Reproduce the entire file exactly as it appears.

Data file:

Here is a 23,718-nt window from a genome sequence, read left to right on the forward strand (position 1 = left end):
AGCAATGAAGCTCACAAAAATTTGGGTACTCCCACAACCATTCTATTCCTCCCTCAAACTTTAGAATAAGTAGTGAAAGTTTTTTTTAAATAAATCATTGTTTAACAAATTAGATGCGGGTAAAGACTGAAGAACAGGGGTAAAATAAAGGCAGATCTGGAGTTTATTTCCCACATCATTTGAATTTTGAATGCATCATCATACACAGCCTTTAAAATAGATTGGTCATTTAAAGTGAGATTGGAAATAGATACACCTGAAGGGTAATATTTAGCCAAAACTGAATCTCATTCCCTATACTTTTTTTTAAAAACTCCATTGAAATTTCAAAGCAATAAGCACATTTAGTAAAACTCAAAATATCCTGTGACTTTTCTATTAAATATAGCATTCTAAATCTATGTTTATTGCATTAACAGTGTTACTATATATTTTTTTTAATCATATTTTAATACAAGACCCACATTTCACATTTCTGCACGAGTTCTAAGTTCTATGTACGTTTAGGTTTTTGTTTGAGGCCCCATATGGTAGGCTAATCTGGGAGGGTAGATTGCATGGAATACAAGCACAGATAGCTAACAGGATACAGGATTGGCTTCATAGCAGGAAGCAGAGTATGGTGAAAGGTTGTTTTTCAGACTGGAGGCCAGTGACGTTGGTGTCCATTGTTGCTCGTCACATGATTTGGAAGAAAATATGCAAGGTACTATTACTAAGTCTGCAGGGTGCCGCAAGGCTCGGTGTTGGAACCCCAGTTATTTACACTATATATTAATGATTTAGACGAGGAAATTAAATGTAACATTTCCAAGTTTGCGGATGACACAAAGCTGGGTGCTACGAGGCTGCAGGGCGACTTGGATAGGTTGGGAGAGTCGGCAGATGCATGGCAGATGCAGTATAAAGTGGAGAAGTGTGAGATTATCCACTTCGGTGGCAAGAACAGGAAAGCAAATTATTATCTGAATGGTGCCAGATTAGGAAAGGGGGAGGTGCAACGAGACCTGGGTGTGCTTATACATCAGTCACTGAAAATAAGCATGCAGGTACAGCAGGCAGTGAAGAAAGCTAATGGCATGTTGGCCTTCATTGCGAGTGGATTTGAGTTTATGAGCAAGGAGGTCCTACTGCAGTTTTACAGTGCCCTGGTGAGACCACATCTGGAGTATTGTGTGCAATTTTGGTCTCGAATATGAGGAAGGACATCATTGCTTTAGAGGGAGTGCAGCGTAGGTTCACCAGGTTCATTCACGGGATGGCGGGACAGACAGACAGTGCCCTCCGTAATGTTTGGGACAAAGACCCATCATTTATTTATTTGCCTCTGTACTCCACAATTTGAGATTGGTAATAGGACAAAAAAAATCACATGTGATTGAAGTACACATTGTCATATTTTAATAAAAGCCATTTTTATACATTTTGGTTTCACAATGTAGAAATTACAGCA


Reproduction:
Here is a 23,718-nt window from a genome sequence, read left to right on the forward strand (position 1 = left end):
AGCAATGAAGCTCACAAAAATTTGGGTACTCCCACAACCATTCTATTCCTCCCTCAAACTTTAGAATAAGTAGTGAAAGTTTTTTTTAAATAAATCATTGTTTAACAAATTAGATGCGGGTAAAGACTGAAGAACAGGGGTAAAATAAAGGCAGATCTGGAGTTTATTTCCCACATCATTTGAATTTTGAATGCATCATCATACACAGCCTTTAAAATAGATTGGTCATTTAAAGTGAGATTGGAAATAGATACACCTGAAGGGTAATATTTAGCCAAAACTGAATCTCATTCCCTATACTTTTTTTTAAAAACTCCATTGAAATTTCAAAGCAATAAGCACATTTAGTAAAACTCAAAATATCCTGTGACTTTTCTATTAAATATAGCATTCTAAATCTATGTTTATTGCATTAACAGTGTTACTATATATTTTTTTTAATCATATTTTAATACAAGACCCACATTTCACATTTCTGCACGAGTTCTAAGTTCTATGTACGTTTAGGTTTTTGTTTGAGGCCCCATATGGTAGGCTAATCTGGGAGGGTAGATTGCATGGAATACAAGCACAGATAGCTAACAGGATACAGGATTGGCTTCATAGCAGGAAGCAGAGTATGGTGAAAGGTTGTTTTTCAGACTGGAGGCCAGTGACGTTGGTGTCCATTGTTGCTCGTCACATGATTTGGAAGAAAATATGCAAGGTACTATTACTAAGTCTGCAGGGTGCCGCAAGGCTCGGTGTTGGAACCCCAGTTATTTACACTATATATTAATGATTTAGACGAGGAAATTAAATGTAACATTTCCAAGTTTGCGGATGACACAAAGCTGGGTGCTACGAGGCTGCAGGGCGACTTGGATAGGTTGGGAGAGTCGGCAGATGCATGGCAGATGCAGTATAAAGTGGAGAAGTGTGAGATTATCCACTTCGGTGGCAAGAACAGGAAAGCAAATTATTATCTGAATGGTGCCAGATTAGGAAAGGGGGAGGTGCAACGAGACCTGGGTGTGCTTATACATCAGTCACTGAAAATAAGCATGCAGGTACAGCAGGCAGTGAAGAAAGCTAATGGCATGTTGGCCTTCATTGCGAGTGGATTTGAGTTTATGAGCAAGGAGGTCCTACTGCAGTTTTACAGTGCCCTGGTGAGACCACATCTGGAGTATTGTGTGCAATTTTGGTCTCGAATATGAGGAAGGACATCATTGCTTTAGAGGGAGTGCAGCGTAGGTTCACCAGGTTCATTCACGGGATGGCGGGACAGACAGACAGTGCCCTCCGTAATGTTTGGGACAAAGACCCATCATTTATTTATTTGCCTCTGTACTCCACAATTTGAGATTGGTAATAGGACAAAAAAAATCACATGTGATTGAAGTACACATTGTCATATTTTAATAAAAGCCATTTTTATACATTTTGGTTTCACAATGTAGAAATTACAGCA